RFI On Construction Site

The Anatomy of a Construction Request for Information (RFI) & RFI Best Practices

Construction projects are complex by nature. To be completed successfully, safely, and on time, the multitude of moving pieces (and the various people or companies who will play a role in delivering each one) must all be synced up. Stakeholders need to be on the same page and aware of how every part of the project will unfold.

But it’s nearly impossible to create a perfect construction project plan at the onset of the job. Even if you’re confident that you’re accounting for the full scope of work involved in the project, there will inevitably be changing variables during the planning, bidding, and building phases that will drive a change in your plan.

A Request for Information (RFI) document is used to keep these projects moving in a cost-effective and time-efficient manner. RFIs request key information from design and engineering professionals needed to flesh out project variables that have come up since the original bid or contract was drawn up.

In essence, the RFI is a communication vehicle for the dynamic planning and decision making that must go into completing a complex and expensive construction project.

Let’s dive deeper into how construction RFIs are used in the industry. Here we include details on where they tend to get contentious and break down the anatomy of an RFI. We’ll also explain how construction software can be instrumental in streamlining the RFI process in your construction company.

What is a construction RFI?

A construction Request for Information (RFI) is a document used to share and further scope out project details amongst design, construction, and engineering companies and professionals.

In short, an RFI is a written communication that is used (often by a contractor or subcontractor) to gather supplemental information during the course of a project or job. The information within the RFI is information that wasn’t initially included in the scope of the construction contract.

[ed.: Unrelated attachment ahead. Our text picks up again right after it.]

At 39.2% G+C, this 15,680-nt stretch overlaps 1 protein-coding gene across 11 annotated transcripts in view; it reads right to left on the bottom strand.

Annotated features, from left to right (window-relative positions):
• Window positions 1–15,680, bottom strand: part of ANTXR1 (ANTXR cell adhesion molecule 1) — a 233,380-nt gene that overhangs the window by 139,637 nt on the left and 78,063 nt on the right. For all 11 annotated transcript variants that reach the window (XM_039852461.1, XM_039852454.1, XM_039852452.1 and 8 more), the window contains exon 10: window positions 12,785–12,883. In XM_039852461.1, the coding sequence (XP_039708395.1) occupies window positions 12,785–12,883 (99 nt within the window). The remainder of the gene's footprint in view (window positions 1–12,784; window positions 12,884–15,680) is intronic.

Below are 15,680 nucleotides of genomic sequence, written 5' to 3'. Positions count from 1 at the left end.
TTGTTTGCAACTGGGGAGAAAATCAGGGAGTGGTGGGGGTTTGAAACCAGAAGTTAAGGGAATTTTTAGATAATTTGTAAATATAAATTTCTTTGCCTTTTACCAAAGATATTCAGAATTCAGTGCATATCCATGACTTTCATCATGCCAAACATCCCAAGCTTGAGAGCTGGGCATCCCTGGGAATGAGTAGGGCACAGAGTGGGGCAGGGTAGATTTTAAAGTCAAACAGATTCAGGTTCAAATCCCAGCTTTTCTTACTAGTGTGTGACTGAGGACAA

RFIs are also used to:  

  • Get more detail surrounding aspects of a project that cannot be easily inferred from the original contracted documents
  • Clarify aspects of the project
  • Make substitutions where needed

RFIs are often used in conjunction with other documents, including:  

  • Request for Proposal (RFP)
  • Request for Tender (RFT)
  • Request for Quotation (RFQ)

Why do construction professionals send RFIs?

A construction RFI includes varying information specific to the job and the details a contractor needs to secure to move forward. Here’s a look at all the elements that could potentially be included in the anatomy of a construction RFI.

Clarifying or Changing Design Elements or Conflicts

An RFI can be used by a contractor to clarify design elements. Another use is to ask a question pertaining to how to approach a design flaw or conflict that has arisen during the course of bidding (or even starting) a project.

If the initial plans are incomplete, or the contractor needs more information to move forward on the job, the contractor will use the RFI to pose questions to architects or engineers on the project. This team will then explore the scope and justify changes if needed.

Requesting Substitutions in Materials or Accounting for Variables in Sites

An RFI may also be used when circumstances within a project change, such as planned resources or materials (originally included in the plan) not being available, or changing in price substantially. The RFI can be used to communicate the issue and suggest viable substitutions for clients, engineering, and stakeholder buy-in.

Additionally, it’s possible that a job site may introduce variables that need to be further addressed in order to proceed safely or on budget. An RFI can be appropriately used in this scenario as well.

Accounting for Issues in Constructability

There are some instances when issues in constructability arise. This is often due to the design itself or the nature of the job site and its variables. In these cases, an RFI can be used to outline the issue and ask for more details on how to proceed given the newly discovered issues.

How To Write an RFI

RFIs can be used in the construction industry to facilitate communication and expedite decision-making in several different instances. In order to be efficient, RFIs all follow the same basic format and flow of information.

Here’s a closer look at  RFI best practices.

Lifecycle of RFI

Image by constructionexec.com

Lead with a Question

It is best to begin an RFI with the question that the contractor needs to be addressed. Because RFIs flow amongst multiple parts of a construction project, the wording should be concise, clear, and leave very little room for confusion.

Don’t assume that a designer or engineer will understand what you need from them if you state a problem rather than ask a question. Be direct and use a question mark.